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Title: Detecting gene similarities using large-scale content-based search systems
Authors: Zhu, Qian
Advisors: Troyanskaya, Olga G
Contributors: Computer Science Department
Keywords: big data
data integration
functional genomics
gene expression
Subjects: Computer science
Issue Date: 2016
Publisher: Princeton, NJ : Princeton University
Abstract: The accumulation of public gene expression datasets offers numerous opportunities for researchers to utilize these data to characterize gene functions, understand pathway actions, and formulate hypotheses about the molecular basis of human diseases. Yet, exploring this extremely large gene expression data collection has been challenging, due to a lack of effective tools in reusing existing datasets and exploring these datasets for targeted analyses. Particularly, a critical challenge is discovering robust gene signatures of biological processes and diseases, where this depends on the ability to detect similar genes that share gene expression patterns across a large set of conditions. This thesis discusses query-based systems that are intended for large-scale integration and exploration of gene similarities, and discusses their key biological applications. In the first part, I present SEEK, a search system and a novel algorithm for searching similar (or coexpressed) genes around a multigene query of interest. The search algorithm combines coexpressed genes using a sensitive dataset weighting algorithm for effective weighting of coexpression results. Notably, through the robust search of thousands of human datasets, the retrieval of functionally co-annotated genes always improves with the inclusion of more datasets, showing the promise of the large compendia. In the second part, I extend the work of SEEK to the expression compendia of 5 commonly studied model organisms. The new system ModSEEK enables accurate searches in a wider experimental variety, and has been extensively evaluated. In the third part, I propose a novel framework for integrating and comparing coexpression context across a pair of organisms. I leverage both comparative genomics orthology data and functional genomics coexpression data, in an unsupervised framework to identify pairs of genes in an orthologous group that are similarly highly coexpressed to an orthologous query in two organisms. I show that such functionally similar pairs of genes can be used to improve the performance of single-organism gene retrieval searches. In the final part, I demonstrate how coexpressed genes can be used to identify important transcription factors and dysregulated processes underlying breast cancer subtypes. This part highlights the promise of coexpressed genes in providing an understanding of cancer dysregulations.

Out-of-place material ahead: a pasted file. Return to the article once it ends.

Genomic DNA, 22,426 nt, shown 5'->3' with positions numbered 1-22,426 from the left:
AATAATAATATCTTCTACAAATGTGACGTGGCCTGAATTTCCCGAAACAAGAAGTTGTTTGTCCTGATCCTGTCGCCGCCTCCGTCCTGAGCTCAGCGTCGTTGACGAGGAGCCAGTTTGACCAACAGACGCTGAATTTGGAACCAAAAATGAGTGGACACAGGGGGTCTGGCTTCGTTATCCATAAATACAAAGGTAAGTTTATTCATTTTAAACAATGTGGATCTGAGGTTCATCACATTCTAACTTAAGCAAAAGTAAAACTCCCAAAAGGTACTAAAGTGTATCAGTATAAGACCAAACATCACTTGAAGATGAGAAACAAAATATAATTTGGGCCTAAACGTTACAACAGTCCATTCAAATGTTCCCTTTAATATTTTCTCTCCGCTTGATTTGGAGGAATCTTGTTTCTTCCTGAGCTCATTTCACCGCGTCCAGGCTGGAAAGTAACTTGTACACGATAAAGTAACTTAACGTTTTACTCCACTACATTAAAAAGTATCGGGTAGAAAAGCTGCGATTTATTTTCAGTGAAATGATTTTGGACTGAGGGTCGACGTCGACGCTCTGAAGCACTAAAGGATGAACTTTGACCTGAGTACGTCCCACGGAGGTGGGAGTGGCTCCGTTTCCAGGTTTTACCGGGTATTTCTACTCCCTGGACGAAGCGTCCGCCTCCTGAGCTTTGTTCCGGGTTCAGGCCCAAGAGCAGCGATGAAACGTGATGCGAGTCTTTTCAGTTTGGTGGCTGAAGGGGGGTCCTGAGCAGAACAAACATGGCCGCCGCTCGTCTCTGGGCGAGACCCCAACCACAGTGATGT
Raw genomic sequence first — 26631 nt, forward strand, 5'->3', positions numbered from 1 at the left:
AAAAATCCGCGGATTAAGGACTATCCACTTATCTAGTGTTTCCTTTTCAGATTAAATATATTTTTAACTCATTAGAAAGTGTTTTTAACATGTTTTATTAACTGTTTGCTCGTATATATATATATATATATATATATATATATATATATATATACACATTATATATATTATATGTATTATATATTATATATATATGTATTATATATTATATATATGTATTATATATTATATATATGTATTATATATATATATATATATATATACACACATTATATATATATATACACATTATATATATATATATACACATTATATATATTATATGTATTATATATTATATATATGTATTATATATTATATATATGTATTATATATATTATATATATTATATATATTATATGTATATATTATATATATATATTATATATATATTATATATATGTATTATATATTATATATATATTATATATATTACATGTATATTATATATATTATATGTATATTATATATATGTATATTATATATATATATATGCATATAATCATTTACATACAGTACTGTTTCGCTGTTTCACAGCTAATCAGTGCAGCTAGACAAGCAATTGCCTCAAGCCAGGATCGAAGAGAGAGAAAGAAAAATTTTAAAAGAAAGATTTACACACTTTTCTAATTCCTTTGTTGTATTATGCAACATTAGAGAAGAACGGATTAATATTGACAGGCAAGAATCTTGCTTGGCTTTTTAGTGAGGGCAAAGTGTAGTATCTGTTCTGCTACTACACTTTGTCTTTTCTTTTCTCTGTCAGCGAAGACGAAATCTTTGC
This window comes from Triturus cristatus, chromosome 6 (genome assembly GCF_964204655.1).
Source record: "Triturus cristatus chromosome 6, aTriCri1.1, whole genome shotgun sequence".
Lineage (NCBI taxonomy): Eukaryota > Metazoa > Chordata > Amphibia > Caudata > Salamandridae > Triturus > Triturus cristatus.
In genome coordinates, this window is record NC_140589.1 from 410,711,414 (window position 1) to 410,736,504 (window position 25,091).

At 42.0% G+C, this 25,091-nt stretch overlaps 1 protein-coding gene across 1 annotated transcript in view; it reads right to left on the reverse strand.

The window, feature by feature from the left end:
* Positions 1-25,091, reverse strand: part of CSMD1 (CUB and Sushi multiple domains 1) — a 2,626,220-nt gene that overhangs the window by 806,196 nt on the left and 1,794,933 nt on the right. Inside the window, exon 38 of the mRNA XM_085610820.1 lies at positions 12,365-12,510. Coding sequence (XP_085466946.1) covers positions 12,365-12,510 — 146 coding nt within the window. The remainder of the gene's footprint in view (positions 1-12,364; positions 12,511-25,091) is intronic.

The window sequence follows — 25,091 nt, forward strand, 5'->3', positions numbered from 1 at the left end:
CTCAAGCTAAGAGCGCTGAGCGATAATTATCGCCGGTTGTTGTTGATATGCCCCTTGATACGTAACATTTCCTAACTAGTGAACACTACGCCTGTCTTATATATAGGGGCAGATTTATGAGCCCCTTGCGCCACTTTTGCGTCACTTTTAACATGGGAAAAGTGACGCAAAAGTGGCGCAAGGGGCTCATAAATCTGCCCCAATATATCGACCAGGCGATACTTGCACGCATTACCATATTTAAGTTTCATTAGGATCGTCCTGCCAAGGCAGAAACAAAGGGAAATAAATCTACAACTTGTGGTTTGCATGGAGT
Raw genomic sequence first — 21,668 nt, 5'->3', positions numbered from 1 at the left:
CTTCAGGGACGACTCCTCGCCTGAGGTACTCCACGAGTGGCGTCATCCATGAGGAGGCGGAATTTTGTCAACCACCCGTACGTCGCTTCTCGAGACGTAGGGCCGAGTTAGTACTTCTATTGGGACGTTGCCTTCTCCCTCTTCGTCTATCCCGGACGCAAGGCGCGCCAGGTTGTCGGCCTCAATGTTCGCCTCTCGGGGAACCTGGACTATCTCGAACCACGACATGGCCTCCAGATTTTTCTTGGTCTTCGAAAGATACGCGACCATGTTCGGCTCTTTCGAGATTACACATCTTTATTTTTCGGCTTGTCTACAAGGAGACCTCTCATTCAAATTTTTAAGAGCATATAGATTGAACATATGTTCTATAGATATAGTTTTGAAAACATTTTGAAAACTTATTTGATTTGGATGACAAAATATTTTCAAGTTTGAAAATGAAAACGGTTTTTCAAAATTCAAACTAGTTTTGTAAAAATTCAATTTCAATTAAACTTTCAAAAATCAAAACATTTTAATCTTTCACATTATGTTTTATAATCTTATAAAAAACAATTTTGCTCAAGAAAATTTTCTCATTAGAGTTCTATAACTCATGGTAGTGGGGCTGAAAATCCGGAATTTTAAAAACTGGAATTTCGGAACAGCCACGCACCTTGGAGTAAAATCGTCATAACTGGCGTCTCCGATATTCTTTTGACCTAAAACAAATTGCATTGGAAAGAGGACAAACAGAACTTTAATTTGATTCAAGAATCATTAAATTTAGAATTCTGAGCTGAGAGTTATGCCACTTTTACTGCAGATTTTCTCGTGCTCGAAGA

Alternate format: The Mudd Manuscript Library retains one bound copy of each dissertation. Search for these copies in the library's main catalog:
Type of Material: Academic dissertations (Ph.D.)
Language: en
Appears in Collections:Computer Science

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